In 1999 in Wasilla, Alaska, there wasn’t a lot going on. I was dropping out of my senior year in high school, working shitty jobs and partying with my friends, who were pretty much up to the same thing. Oddly enough, hip-hop is a big deal up there — the very first piece of graffiti in our skate park was a giant Wu-Tang “W” on the spine — and it was a big reason we started playing music in the first place. I always felt a mix of an extreme disconnection with lyrics about the hard inner city, which we obviously knew nothing about, and a very real connection with violence and drugs.
I first heard The Slim Shady LP over at my friend Jesse’s house, a regular party spot for us at the time. Someone threw it on the stereo and it immediately stood out above the Ma$e and Master P that was playing before. I loved the sense of humor Eminem had. Dark fucking sense of humor. Riding a fine line between taking yourself very seriously and having fun with it. Instantly made me think of the Beastie Boys. It was no surprise to me when I heard everyone in town listening to it a week or two later.
I was looking forward to The Marshall Mathers LP 2 a lot after I heard his verse on Lil Wayne’s “Drop the World.” That shit was amazing. Right away, I could tell he was going back to his roots with this album. The title already had my head swinging in that direction. Starting off with “Bad Guy,” a sequel to a hit from 2000 (“Stan”), is a ballsy move, but it also make me think, fuck it, it’s Eminem. He established himself as an artist a long time ago and he just wants to do what he knows and what he does best. I respect someone who wears their inspirations on their sleeve and isn’t afraid to sample the Beastie Boys and a bunch of other artists that helped make him who he is. Props for knowing that he may need a little help too. So get Kendrick on a track, why not? You can WTF about Rihanna features all you want, but guess whose record she’s not a guest on? Mine. You know who would love to have her appear on a track? Me. She’s one of the hottest singers in the world and of course Eminem is going to hit her up about some vocals. He’s the REAL Slim Shady. If anything, it’s a reminder that he does what he wants. The reality is, her label probably hit him up like, “Yo, Marshall, Rihanna is totes down to feature on that banger! It’s a great look, Em.” To which Slim most likely responded, “OK.”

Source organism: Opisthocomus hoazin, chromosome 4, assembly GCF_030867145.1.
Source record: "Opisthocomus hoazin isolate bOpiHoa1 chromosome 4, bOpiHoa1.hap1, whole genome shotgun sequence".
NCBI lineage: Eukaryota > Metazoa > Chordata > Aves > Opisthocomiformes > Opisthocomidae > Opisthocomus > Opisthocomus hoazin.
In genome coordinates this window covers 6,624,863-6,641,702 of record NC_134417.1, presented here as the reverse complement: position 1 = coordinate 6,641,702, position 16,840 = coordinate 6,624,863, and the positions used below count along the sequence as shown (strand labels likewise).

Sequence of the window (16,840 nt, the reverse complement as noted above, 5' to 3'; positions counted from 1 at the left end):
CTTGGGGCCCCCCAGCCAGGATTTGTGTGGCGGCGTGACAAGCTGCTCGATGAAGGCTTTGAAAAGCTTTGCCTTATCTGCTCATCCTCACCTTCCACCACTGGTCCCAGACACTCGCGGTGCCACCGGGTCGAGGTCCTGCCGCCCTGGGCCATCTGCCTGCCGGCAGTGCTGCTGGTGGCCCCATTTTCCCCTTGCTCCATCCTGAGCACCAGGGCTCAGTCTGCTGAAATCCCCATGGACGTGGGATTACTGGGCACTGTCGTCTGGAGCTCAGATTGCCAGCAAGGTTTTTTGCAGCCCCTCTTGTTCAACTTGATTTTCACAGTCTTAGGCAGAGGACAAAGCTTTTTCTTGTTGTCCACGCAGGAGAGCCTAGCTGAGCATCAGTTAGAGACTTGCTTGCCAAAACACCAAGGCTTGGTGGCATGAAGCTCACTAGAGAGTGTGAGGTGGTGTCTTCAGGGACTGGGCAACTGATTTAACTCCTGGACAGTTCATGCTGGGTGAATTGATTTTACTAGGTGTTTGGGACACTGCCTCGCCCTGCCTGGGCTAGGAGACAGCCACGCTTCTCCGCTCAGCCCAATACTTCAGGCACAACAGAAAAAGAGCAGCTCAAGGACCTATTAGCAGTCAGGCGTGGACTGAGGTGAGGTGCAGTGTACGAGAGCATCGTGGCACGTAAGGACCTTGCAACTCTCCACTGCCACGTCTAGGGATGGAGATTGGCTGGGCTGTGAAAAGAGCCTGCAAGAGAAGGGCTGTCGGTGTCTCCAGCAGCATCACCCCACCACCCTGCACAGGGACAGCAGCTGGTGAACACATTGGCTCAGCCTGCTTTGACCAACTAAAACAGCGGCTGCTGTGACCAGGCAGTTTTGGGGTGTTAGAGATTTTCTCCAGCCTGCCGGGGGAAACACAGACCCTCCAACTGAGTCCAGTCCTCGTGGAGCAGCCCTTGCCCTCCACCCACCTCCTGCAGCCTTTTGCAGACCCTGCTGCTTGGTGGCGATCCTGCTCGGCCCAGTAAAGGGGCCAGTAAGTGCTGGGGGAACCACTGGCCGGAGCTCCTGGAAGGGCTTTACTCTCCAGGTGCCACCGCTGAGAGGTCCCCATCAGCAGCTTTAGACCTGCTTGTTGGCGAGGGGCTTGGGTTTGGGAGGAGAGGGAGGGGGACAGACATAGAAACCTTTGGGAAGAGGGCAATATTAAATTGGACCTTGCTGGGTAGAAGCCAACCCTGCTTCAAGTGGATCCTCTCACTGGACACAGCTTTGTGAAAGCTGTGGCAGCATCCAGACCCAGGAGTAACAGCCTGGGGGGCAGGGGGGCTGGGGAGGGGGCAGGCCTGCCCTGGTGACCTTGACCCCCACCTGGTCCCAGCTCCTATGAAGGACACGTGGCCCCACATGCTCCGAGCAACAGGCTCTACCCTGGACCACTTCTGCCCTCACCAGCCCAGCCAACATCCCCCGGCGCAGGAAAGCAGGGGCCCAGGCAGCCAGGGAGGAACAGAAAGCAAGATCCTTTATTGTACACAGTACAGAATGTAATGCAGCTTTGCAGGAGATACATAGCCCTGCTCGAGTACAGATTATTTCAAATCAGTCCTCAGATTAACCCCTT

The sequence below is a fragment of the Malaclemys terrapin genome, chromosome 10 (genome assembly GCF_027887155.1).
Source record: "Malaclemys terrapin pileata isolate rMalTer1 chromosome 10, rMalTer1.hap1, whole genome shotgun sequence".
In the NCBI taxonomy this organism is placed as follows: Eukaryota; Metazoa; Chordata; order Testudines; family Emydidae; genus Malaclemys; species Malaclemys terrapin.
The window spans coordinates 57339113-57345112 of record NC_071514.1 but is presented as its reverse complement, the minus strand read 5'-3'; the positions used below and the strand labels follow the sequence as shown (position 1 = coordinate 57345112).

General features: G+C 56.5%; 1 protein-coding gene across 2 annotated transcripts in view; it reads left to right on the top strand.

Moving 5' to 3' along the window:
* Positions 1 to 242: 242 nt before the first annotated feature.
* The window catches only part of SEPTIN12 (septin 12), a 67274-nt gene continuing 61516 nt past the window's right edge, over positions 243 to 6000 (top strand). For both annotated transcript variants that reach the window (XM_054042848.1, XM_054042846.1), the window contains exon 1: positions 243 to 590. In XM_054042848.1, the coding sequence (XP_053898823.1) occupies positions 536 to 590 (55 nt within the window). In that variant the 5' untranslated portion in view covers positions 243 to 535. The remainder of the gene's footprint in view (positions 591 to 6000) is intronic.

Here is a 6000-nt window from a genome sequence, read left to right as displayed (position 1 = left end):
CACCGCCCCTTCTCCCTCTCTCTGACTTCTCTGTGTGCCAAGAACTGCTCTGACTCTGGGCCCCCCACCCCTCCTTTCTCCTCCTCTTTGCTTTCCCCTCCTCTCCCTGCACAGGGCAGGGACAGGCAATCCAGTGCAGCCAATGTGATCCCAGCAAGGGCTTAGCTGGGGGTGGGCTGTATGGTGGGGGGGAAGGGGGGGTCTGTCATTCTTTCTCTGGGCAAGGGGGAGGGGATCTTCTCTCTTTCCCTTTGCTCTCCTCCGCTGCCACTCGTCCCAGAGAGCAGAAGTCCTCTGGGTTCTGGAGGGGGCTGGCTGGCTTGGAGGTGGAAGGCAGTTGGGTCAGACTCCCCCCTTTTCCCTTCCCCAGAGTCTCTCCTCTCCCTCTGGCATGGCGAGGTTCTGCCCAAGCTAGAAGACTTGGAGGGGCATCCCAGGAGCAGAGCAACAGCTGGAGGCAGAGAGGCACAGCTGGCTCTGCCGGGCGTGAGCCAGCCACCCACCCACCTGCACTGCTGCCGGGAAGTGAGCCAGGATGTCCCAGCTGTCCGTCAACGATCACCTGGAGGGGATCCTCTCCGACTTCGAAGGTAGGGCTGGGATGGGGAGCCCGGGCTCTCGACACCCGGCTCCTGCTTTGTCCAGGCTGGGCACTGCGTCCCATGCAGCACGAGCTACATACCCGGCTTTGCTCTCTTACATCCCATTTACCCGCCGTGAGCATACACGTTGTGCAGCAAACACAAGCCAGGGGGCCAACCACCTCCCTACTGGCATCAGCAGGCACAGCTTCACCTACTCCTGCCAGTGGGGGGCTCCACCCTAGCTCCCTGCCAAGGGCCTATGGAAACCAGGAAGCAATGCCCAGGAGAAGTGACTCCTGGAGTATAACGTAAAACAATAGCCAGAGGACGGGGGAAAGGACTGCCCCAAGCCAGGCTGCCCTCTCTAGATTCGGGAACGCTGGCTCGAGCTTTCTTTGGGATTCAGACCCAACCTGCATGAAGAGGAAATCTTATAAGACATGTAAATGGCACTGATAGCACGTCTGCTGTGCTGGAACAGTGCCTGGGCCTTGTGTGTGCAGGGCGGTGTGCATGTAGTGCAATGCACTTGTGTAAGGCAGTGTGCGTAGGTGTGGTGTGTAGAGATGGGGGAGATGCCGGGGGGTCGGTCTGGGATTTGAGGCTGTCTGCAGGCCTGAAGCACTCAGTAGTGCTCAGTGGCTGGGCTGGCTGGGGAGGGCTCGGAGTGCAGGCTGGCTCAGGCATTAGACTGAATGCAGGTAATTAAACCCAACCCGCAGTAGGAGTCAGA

I can’t say that I connect to this one like I did those first couple albums. But I’m a different person now. He’s still a great storyteller and a fantastic lyricist. He’s happy where he is. Good for him. Is it a good move to go back to shit you already did? It’s confident. Keeping it real in every sense of the word, but I’m skeptical. I’m a fan of breaking new ground. Art should be challenging to the consumer and the creator, otherwise, it’s just a product. Would Stanley Kubrick have made Dr. Strangelove 2? Would J.D. Salinger have written Catcher in the Rye 2? And who am I to say it wouldn’t have been amazing if they had?
The Marshall Mathers LP 2 could be a money grab, a lack of inspiration, a safe way back in, or Eminem could be pushing boundaries by going back to the ones he’s already pushed — some next-level shit. I like to think he just lost himself in the moment, and he’ll own it.